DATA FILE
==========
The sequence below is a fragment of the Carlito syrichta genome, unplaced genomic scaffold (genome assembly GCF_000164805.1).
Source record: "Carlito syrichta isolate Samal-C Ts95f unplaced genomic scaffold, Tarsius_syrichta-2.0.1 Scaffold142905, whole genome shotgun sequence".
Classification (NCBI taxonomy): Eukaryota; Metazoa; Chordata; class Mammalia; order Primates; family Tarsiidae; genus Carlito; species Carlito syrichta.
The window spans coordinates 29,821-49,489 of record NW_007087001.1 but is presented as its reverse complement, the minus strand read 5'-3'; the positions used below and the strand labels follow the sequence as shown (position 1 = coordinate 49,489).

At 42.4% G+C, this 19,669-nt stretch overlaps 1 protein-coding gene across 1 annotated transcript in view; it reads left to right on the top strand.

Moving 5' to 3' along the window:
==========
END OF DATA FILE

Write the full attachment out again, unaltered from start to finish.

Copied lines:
The sequence below is a fragment of the Carlito syrichta genome, unplaced genomic scaffold (genome assembly GCF_000164805.1).
Source record: "Carlito syrichta isolate Samal-C Ts95f unplaced genomic scaffold, Tarsius_syrichta-2.0.1 Scaffold142905, whole genome shotgun sequence".
Classification (NCBI taxonomy): Eukaryota; Metazoa; Chordata; class Mammalia; order Primates; family Tarsiidae; genus Carlito; species Carlito syrichta.
The window spans coordinates 29,821-49,489 of record NW_007087001.1 but is presented as its reverse complement, the minus strand read 5'-3'; the positions used below and the strand labels follow the sequence as shown (position 1 = coordinate 49,489).

At 42.4% G+C, this 19,669-nt stretch overlaps 1 protein-coding gene across 1 annotated transcript in view; it reads left to right on the top strand.

Moving 5' to 3' along the window: